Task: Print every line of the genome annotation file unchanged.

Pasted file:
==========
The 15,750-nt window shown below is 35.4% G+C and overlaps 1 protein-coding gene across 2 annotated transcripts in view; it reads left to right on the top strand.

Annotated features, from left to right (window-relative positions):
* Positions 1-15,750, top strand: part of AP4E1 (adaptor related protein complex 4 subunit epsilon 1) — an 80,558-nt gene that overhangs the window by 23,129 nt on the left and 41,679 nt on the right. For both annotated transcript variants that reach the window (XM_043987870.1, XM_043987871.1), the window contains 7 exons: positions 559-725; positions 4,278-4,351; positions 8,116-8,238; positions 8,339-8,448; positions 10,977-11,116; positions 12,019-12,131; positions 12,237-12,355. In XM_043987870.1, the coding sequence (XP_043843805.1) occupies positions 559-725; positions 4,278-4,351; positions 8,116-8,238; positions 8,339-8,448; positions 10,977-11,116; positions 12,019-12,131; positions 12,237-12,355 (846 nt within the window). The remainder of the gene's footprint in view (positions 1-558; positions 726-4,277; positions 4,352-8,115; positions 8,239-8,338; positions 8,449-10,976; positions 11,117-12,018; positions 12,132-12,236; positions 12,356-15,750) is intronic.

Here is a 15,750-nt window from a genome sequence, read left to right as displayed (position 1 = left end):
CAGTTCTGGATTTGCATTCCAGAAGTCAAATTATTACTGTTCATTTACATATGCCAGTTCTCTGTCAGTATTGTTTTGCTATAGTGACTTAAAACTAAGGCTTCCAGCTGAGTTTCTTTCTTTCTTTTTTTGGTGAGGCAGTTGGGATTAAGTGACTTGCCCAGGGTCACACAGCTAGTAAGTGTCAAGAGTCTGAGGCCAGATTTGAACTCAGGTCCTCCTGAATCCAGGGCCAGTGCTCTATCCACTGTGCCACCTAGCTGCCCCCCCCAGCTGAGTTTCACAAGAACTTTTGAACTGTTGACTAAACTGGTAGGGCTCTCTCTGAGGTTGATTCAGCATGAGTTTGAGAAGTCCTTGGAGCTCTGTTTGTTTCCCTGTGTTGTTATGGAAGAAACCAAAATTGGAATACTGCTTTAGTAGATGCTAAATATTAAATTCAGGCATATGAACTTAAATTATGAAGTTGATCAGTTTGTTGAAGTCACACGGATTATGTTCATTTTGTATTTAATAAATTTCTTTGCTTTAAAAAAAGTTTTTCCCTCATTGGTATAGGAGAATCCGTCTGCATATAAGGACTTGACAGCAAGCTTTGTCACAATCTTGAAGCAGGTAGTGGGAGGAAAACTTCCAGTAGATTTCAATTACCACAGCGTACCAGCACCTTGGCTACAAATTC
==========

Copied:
The 15,750-nt window shown below is 35.4% G+C and overlaps 1 protein-coding gene across 2 annotated transcripts in view; it reads left to right on the top strand.

Annotated features, from left to right (window-relative positions):
* Positions 1-15,750, top strand: part of AP4E1 (adaptor related protein complex 4 subunit epsilon 1) — an 80,558-nt gene that overhangs the window by 23,129 nt on the left and 41,679 nt on the right. For both annotated transcript variants that reach the window (XM_043987870.1, XM_043987871.1), the window contains 7 exons: positions 559-725; positions 4,278-4,351; positions 8,116-8,238; positions 8,339-8,448; positions 10,977-11,116; positions 12,019-12,131; positions 12,237-12,355. In XM_043987870.1, the coding sequence (XP_043843805.1) occupies positions 559-725; positions 4,278-4,351; positions 8,116-8,238; positions 8,339-8,448; positions 10,977-11,116; positions 12,019-12,131; positions 12,237-12,355 (846 nt within the window). The remainder of the gene's footprint in view (positions 1-558; positions 726-4,277; positions 4,352-8,115; positions 8,239-8,338; positions 8,449-10,976; positions 11,117-12,018; positions 12,132-12,236; positions 12,356-15,750) is intronic.

Here is a 15,750-nt window from a genome sequence, read left to right as displayed (position 1 = left end):
CAGTTCTGGATTTGCATTCCAGAAGTCAAATTATTACTGTTCATTTACATATGCCAGTTCTCTGTCAGTATTGTTTTGCTATAGTGACTTAAAACTAAGGCTTCCAGCTGAGTTTCTTTCTTTCTTTTTTTGGTGAGGCAGTTGGGATTAAGTGACTTGCCCAGGGTCACACAGCTAGTAAGTGTCAAGAGTCTGAGGCCAGATTTGAACTCAGGTCCTCCTGAATCCAGGGCCAGTGCTCTATCCACTGTGCCACCTAGCTGCCCCCCCCAGCTGAGTTTCACAAGAACTTTTGAACTGTTGACTAAACTGGTAGGGCTCTCTCTGAGGTTGATTCAGCATGAGTTTGAGAAGTCCTTGGAGCTCTGTTTGTTTCCCTGTGTTGTTATGGAAGAAACCAAAATTGGAATACTGCTTTAGTAGATGCTAAATATTAAATTCAGGCATATGAACTTAAATTATGAAGTTGATCAGTTTGTTGAAGTCACACGGATTATGTTCATTTTGTATTTAATAAATTTCTTTGCTTTAAAAAAAGTTTTTCCCTCATTGGTATAGGAGAATCCGTCTGCATATAAGGACTTGACAGCAAGCTTTGTCACAATCTTGAAGCAGGTAGTGGGAGGAAAACTTCCAGTAGATTTCAATTACCACAGCGTACCAGCACCTTGGCTACAAATTC